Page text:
Commit 09338fb0 authored by Mauro Carvalho Chehab's avatar Mauro Carvalho Chehab Committed by Jonathan Corbet

cpu-load: standardize document format

Each text file under Documentation follows a different
format. Some doesn't even have titles!

Change its representation to follow the adopted standard,
using ReST markups for it to be parseable by Sphinx:

- mark literals;
- Adjust document title;
- Use a list for references.
Signed-off-by: default avatarMauro Carvalho Chehab <mchehab@s-opensource.com>
Signed-off-by: default avatarJonathan Corbet <corbet@lwn.net>
parent f68ac62d
========
CPU load
--------
========
Linux exports various bits of information via `/proc/stat' and
`/proc/uptime' that userland tools, such as top(1), use to calculate
the average time system spent in a particular state, for example:
Linux exports various bits of information via ``/proc/stat`` and
``/proc/uptime`` that userland tools, such as top(1), use to calculate
the average time system spent in a particular state, for example::
$ iostat
Linux 2.6.18.3-exp (linmac) 02/20/2007
......@@ -17,7 +18,7 @@ Here the system thinks that over the default sampling period the
system spent 10.01% of the time doing work in user space, 2.92% in the
kernel, and was overall 81.63% of the time idle.
In most cases the `/proc/stat' information reflects the reality quite
In most cases the ``/proc/stat`` information reflects the reality quite
closely, however due to the nature of how/when the kernel collects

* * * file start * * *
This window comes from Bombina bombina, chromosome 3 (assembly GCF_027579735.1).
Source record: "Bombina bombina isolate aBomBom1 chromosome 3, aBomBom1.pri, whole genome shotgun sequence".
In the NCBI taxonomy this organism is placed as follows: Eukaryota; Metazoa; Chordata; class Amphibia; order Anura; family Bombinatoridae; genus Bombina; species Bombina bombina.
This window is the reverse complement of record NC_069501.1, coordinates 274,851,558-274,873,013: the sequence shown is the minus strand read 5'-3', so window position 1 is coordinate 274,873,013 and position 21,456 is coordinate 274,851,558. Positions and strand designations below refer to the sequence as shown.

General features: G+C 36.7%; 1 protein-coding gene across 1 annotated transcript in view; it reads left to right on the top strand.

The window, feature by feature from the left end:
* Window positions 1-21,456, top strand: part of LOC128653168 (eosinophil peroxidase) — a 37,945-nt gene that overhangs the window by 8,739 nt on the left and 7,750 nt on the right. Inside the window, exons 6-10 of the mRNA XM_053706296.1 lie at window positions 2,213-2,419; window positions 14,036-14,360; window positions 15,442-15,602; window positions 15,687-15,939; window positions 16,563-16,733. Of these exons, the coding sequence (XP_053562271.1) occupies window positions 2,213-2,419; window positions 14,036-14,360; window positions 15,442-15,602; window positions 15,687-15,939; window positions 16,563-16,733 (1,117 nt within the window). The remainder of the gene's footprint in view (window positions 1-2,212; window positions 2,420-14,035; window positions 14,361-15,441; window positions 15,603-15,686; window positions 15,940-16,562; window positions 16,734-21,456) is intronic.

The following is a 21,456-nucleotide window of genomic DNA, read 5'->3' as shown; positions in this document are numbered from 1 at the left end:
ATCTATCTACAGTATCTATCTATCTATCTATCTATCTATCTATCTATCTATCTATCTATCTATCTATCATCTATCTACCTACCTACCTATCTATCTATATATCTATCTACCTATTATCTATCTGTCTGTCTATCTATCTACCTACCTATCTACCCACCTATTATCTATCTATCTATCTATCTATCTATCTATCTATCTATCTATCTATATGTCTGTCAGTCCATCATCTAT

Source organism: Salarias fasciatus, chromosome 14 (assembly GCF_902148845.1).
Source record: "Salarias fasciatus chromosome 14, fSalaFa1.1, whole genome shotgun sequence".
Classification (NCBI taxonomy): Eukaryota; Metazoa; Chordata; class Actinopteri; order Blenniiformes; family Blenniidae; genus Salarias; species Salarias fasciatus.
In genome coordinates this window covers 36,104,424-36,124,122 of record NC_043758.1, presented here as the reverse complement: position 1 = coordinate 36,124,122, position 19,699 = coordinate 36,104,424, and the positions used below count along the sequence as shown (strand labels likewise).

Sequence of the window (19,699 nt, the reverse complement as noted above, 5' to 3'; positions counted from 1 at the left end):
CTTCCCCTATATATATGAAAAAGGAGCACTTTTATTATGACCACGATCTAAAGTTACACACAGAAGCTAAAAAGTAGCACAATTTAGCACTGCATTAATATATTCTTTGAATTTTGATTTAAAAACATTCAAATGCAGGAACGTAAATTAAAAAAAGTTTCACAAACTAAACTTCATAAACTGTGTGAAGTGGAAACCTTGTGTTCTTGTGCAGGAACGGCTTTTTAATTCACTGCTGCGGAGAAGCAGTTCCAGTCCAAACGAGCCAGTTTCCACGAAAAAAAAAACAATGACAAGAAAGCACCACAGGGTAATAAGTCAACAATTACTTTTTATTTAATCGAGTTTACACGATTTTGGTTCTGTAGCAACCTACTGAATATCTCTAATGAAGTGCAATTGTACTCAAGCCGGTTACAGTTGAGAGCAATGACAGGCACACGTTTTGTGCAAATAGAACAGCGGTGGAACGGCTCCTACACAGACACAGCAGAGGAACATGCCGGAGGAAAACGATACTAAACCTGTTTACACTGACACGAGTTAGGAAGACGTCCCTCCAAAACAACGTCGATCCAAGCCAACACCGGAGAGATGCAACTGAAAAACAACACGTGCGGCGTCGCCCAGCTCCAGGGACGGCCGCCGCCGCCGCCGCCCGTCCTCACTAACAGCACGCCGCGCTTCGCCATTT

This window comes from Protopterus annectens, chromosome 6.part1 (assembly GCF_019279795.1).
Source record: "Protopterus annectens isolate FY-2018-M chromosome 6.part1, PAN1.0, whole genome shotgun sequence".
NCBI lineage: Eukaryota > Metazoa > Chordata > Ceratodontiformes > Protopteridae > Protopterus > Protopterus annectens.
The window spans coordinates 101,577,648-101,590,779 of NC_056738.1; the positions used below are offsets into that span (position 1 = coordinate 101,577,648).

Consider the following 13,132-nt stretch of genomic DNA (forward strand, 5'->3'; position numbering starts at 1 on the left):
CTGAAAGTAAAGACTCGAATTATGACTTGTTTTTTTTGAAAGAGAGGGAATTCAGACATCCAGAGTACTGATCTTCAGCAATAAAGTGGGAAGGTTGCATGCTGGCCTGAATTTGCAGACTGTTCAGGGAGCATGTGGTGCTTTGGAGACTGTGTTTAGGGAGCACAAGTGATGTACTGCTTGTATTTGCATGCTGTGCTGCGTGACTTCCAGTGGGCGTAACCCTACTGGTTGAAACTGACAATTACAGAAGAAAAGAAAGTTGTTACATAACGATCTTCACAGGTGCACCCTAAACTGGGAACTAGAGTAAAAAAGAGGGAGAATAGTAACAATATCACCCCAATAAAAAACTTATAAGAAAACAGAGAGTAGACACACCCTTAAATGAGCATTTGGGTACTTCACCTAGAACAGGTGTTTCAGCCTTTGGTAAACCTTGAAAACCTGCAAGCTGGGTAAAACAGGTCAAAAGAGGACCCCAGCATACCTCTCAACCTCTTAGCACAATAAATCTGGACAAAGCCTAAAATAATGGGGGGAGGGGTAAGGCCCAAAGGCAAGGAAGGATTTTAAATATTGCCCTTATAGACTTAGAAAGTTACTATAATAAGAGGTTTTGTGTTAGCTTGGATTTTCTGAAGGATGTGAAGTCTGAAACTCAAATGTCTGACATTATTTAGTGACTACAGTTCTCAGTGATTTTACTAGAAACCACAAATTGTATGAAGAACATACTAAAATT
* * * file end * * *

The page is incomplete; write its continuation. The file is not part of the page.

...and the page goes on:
this data sometimes it can not be trusted at all.
......@@ -33,46 +34,46 @@ Example
-------
If we imagine the system with one task that periodically burns cycles
in the following manner:
in the following manner::
time line between two timer interrupts
|--------------------------------------|
|--------------------------------------|
^ ^
|_ something begins working |
|_ something goes to sleep
(only to be awaken quite soon)
In the above situation the system will be 0% loaded according to the
`/proc/stat' (since the timer interrupt will always happen when the
``/proc/stat`` (since the timer interrupt will always happen when the
system is executing the idle handler), but in reality the load is
closer to 99%.
One can imagine many more situations where this behavior of the kernel
will lead to quite erratic information inside `/proc/stat'.
will lead to quite erratic information inside ``/proc/stat``::
/* gcc -o hog smallhog.c */
#include <time.h>
#include <limits.h>
#include <signal.h>
#include <sys/time.h>
#define HIST 10
/* gcc -o hog smallhog.c */
#include <time.h>
#include <limits.h>
#include <signal.h>
#include <sys/time.h>
#define HIST 10
static volatile sig_atomic_t stop;
static volatile sig_atomic_t stop;
static void sighandler (int signr)
{
static void sighandler (int signr)
{
(void) signr;
stop = 1;
}
static unsigned long hog (unsigned long niters)
{
}
static unsigned long hog (unsigned long niters)
{
stop = 0;
while (!stop && --niters);
return niters;
}
int main (void)
{
}
int main (void)
{
int i;
struct itimerval it = { .it_interval = { .tv_sec = 0, .tv_usec = 1 },
.it_value = { .tv_sec = 0, .tv_usec = 1 } };
......@@ -97,14 +98,14 @@ int main (void)
sigwait (&set, &i);
}
return 0;
}
}
References
----------
http://lkml.org/lkml/2007/2/12/6
Documentation/filesystems/proc.txt (1.8)
- http://lkml.org/lkml/2007/2/12/6
- Documentation/filesystems/proc.txt (1.8)
Thanks
......
Markdown is supported
0% or
You are about to add 0 people to the discussion. Proceed with caution.
Finish editing this message first!
Please register or to comment